Fascism isn’t socialism. This isn’t the sort of thing that one should have to say, but apparently it is.
Politics has content as well as form. It is not, as fascism always tries to make it, a game of aesthetics. No matter how superficially similar fascist and antifascists may be – and I contend that, with a very little good-faith scrutiny, they are not actually very similar at all – there is a world of difference, so much difference on every level that equivalence of any kind is a gross falsehood, a catastrophic failure of understanding. It is the content of political action which gives it meaning, not the form. And the content always ultimately derives from the class content, which ultimately derives from the class basis. The class content and basis of fascism, whatever the rhetoric, is bourgeois, based on the defence of capital either directly or via the defence of those divisions and oppressions which are both generated by and bolster the rule of capital. They don’t need to be generated by or to bolster capital to be wrong, but they are and do. The class content and basis of antifascism, by contrast, is found in defensive reaction against the fascists’ project to divide the working class along lines of race in the interests of capital.
This is ultimately both why people can pull the “the nazis were socialists” bullshit – “National Socialists! It’s even in the name!” – and why they’re wrong. The question of why the Nazis called themselves socialists, and why fascism generally often flirts with left-wing rhetoric and even some superficially left-wing ideas, is complex. What isn’t complex is the question of whether fascism is or is not, ultimately, a phenomenon of the left. The answer is no, because of its content, which is ultimately its class content, and which is ultimately determinable via an examination of what it actually does.
Fascism as a governmental form was a form of response to a crisis of capital accumulation. Fascism as a movement – at least in its classical form – also tends to arise as a reaction to the rise of a challenge, or perceived challenge, to capitalism from the working class, and from socialism. Part of its process of evolution as a mass movement tends to be a certain aping of left movements in an attempt to assimilate some of their popularity and membership while opposing them. The Nazis arose in Germany on the crest of a wave of reactionary, nationalist counter-revolution against the German Revolution of 1918-23, which caused the Kaiser to abdicate and flee, and the German generals to capitulate to the Allies in the First World War. The defeat of the revolution was a combination of sharp turning points and slow decay. But socialism remained a hugely popular idea with the working masses of Germany throughout the 20s and 30s.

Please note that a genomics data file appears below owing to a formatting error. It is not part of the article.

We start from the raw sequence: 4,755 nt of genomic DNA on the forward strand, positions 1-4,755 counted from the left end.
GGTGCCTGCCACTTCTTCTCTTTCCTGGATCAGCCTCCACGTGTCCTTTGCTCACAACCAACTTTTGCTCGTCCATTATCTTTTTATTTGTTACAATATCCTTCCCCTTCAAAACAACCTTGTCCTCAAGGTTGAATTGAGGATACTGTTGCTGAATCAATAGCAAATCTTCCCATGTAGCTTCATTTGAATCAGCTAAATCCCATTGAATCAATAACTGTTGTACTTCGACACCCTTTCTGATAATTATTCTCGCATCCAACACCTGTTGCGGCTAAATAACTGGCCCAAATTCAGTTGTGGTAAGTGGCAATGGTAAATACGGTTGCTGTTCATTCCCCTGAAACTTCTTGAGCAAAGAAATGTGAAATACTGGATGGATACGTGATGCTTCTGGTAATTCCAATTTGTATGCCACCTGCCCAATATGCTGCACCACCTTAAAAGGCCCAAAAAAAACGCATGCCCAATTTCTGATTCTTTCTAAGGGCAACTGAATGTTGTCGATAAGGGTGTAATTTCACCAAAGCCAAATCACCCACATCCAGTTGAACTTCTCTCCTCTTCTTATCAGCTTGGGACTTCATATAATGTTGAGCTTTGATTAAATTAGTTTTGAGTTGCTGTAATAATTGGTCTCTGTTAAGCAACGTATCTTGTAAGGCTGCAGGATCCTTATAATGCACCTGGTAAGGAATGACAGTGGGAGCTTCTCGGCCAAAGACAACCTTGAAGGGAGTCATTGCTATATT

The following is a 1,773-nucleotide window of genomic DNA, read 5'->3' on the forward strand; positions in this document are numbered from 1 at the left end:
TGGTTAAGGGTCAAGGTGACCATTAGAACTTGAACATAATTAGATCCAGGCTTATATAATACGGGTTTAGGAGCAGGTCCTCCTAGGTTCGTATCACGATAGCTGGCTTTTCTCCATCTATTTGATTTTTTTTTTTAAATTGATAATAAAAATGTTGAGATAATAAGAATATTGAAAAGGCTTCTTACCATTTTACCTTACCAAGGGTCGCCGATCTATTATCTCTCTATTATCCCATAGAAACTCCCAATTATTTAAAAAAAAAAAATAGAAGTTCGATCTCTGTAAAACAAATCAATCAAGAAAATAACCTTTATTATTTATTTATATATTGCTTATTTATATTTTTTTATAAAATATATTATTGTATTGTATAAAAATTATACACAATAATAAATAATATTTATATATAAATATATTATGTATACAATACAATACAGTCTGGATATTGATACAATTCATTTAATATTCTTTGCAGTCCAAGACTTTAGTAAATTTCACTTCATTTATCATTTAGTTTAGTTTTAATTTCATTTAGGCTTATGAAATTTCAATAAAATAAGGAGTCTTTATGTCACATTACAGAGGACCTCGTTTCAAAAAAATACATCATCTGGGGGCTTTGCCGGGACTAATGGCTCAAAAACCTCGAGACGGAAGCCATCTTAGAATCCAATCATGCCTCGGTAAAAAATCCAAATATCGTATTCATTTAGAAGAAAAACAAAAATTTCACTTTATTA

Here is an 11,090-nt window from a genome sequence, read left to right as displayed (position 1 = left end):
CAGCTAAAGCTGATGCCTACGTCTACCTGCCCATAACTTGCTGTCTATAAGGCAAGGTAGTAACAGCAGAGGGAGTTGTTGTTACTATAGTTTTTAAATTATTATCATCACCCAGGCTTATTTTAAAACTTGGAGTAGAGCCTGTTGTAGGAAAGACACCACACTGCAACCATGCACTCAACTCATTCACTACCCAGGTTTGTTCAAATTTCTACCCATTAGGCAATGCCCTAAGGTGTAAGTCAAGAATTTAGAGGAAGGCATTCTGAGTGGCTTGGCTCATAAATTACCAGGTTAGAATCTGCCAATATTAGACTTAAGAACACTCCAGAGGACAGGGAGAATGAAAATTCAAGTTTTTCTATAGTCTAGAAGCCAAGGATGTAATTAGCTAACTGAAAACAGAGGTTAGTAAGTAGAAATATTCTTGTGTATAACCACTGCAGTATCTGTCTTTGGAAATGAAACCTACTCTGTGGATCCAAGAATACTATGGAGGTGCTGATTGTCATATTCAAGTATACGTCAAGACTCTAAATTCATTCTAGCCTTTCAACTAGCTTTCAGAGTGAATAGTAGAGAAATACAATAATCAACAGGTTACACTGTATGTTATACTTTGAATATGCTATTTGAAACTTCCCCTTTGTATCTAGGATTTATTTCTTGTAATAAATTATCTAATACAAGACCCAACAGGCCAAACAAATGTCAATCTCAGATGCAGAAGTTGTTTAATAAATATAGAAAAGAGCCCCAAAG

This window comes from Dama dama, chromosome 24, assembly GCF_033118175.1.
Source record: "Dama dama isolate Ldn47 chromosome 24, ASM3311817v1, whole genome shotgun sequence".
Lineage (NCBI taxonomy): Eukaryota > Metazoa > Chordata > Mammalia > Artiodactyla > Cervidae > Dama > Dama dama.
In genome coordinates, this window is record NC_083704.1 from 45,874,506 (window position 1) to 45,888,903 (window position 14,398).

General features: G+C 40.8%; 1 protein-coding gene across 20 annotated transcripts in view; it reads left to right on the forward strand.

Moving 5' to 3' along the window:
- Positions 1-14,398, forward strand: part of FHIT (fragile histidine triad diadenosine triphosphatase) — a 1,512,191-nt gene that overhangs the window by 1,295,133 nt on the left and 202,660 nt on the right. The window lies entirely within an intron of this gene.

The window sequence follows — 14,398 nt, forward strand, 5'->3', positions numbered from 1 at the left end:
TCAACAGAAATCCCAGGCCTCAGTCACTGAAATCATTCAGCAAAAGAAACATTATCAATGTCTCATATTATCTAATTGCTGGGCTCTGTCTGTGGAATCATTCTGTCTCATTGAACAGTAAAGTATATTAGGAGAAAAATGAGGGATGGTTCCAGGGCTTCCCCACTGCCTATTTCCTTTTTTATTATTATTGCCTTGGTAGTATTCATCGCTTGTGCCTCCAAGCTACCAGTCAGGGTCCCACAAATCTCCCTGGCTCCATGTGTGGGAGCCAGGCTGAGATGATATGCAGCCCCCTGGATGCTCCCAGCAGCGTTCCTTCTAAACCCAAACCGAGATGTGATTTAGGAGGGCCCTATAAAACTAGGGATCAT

The ostensibly socialist Social Democratic Party (SPD) was huge, with a vast network of workers’ clubs, magazines, papers, camps, youth organisations, etc. The Nazis consciously mimicked their mass organisation, and the way they entered into the lives of workers through associations outside work, as part of their drive for power. More fundamentally than this, the word ‘socialism’ had arguably almost come to mean ‘of workers’ in the Germany of this period. To call yourself a ‘socialist’ party was an almost compulsory move for any party aspiring to mass appeal with workers, the working classes being very class conscious and proudly identifying themselves that way.
Anton Drexler, the founder of the German Workers Party (forerunner of the NSDAP or Nazis) consciously wanted to win workers to nationalist, antisemitic politics – hence the name of his party. This sort of thing was common in the ecology of the German reactionary far-right of thise period. They were responding to a revolution of workers, sailors and soldiers with an attempt to win such people to far-right instead of far-left ideas.
This isn’t to say that it was all mere pretence or trickery. There was a strong ‘left’ current (or rather current of left rhetoric) within Nazism at the start, as there often is in the early stages of fascist movements. Such movements, while far-right, are also grassroots responses by non-members of the ruling class to crisis and revolution, every bit as much as are left movements. Again, the distinction is to be found in the class character and class content of the movements. Whereas the SPD and German Communist party drew their support from the working class, the far-right movements arose among the middle layers, the small business people, the state officials, police, etc. The social cause of the arrival of such movements may be unitary but the responses are not, because the responses come from different social layers and express different worldviews born of different social positions. But reality is complex. It is not made of neat boxes and categories that fit nicely onto simple charts. To mistake the messiness of reality with some secret inner unity of manifestly divergent political trends is sheer disingenuousness.